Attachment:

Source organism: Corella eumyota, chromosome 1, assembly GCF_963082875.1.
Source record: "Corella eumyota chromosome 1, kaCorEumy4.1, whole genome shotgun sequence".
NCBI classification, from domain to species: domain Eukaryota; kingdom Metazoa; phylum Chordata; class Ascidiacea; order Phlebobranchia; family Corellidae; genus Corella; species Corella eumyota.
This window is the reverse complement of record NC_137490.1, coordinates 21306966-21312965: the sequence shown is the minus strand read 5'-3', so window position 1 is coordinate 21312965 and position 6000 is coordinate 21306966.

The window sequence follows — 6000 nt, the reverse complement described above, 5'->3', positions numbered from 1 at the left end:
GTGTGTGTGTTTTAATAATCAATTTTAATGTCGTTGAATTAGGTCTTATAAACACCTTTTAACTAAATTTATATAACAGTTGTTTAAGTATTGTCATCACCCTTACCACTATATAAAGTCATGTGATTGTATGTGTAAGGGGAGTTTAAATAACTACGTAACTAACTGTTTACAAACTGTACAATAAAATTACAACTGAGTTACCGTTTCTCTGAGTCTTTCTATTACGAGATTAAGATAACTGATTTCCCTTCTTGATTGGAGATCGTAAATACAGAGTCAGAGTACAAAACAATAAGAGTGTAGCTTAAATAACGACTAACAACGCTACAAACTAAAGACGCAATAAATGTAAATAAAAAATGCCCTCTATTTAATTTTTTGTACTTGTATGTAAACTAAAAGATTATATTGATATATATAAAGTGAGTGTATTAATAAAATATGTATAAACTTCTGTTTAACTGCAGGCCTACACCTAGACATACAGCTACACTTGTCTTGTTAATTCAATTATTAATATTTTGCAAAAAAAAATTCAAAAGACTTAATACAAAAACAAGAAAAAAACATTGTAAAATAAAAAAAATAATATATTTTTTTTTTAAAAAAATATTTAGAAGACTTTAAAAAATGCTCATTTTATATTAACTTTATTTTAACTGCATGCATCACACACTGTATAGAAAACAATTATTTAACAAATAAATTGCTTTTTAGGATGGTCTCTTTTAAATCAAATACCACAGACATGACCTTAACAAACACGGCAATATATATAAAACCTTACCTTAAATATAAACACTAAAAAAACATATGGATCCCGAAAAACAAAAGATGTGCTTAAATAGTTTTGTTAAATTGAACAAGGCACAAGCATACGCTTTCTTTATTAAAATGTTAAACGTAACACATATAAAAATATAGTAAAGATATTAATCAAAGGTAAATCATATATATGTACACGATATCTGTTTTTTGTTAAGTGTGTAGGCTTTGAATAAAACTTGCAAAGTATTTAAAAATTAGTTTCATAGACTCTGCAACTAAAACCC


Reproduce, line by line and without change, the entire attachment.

Source organism: Corella eumyota, chromosome 1, assembly GCF_963082875.1.
Source record: "Corella eumyota chromosome 1, kaCorEumy4.1, whole genome shotgun sequence".
NCBI classification, from domain to species: domain Eukaryota; kingdom Metazoa; phylum Chordata; class Ascidiacea; order Phlebobranchia; family Corellidae; genus Corella; species Corella eumyota.
This window is the reverse complement of record NC_137490.1, coordinates 21306966-21312965: the sequence shown is the minus strand read 5'-3', so window position 1 is coordinate 21312965 and position 6000 is coordinate 21306966.

The window sequence follows — 6000 nt, the reverse complement described above, 5'->3', positions numbered from 1 at the left end:
GTGTGTGTGTTTTAATAATCAATTTTAATGTCGTTGAATTAGGTCTTATAAACACCTTTTAACTAAATTTATATAACAGTTGTTTAAGTATTGTCATCACCCTTACCACTATATAAAGTCATGTGATTGTATGTGTAAGGGGAGTTTAAATAACTACGTAACTAACTGTTTACAAACTGTACAATAAAATTACAACTGAGTTACCGTTTCTCTGAGTCTTTCTATTACGAGATTAAGATAACTGATTTCCCTTCTTGATTGGAGATCGTAAATACAGAGTCAGAGTACAAAACAATAAGAGTGTAGCTTAAATAACGACTAACAACGCTACAAACTAAAGACGCAATAAATGTAAATAAAAAATGCCCTCTATTTAATTTTTTGTACTTGTATGTAAACTAAAAGATTATATTGATATATATAAAGTGAGTGTATTAATAAAATATGTATAAACTTCTGTTTAACTGCAGGCCTACACCTAGACATACAGCTACACTTGTCTTGTTAATTCAATTATTAATATTTTGCAAAAAAAAATTCAAAAGACTTAATACAAAAACAAGAAAAAAACATTGTAAAATAAAAAAAATAATATATTTTTTTTTTAAAAAAATATTTAGAAGACTTTAAAAAATGCTCATTTTATATTAACTTTATTTTAACTGCATGCATCACACACTGTATAGAAAACAATTATTTAACAAATAAATTGCTTTTTAGGATGGTCTCTTTTAAATCAAATACCACAGACATGACCTTAACAAACACGGCAATATATATAAAACCTTACCTTAAATATAAACACTAAAAAAACATATGGATCCCGAAAAACAAAAGATGTGCTTAAATAGTTTTGTTAAATTGAACAAGGCACAAGCATACGCTTTCTTTATTAAAATGTTAAACGTAACACATATAAAAATATAGTAAAGATATTAATCAAAGGTAAATCATATATATGTACACGATATCTGTTTTTTGTTAAGTGTGTAGGCTTTGAATAAAACTTGCAAAGTATTTAAAAATTAGTTTCATAGACTCTGCAACTAAAACCC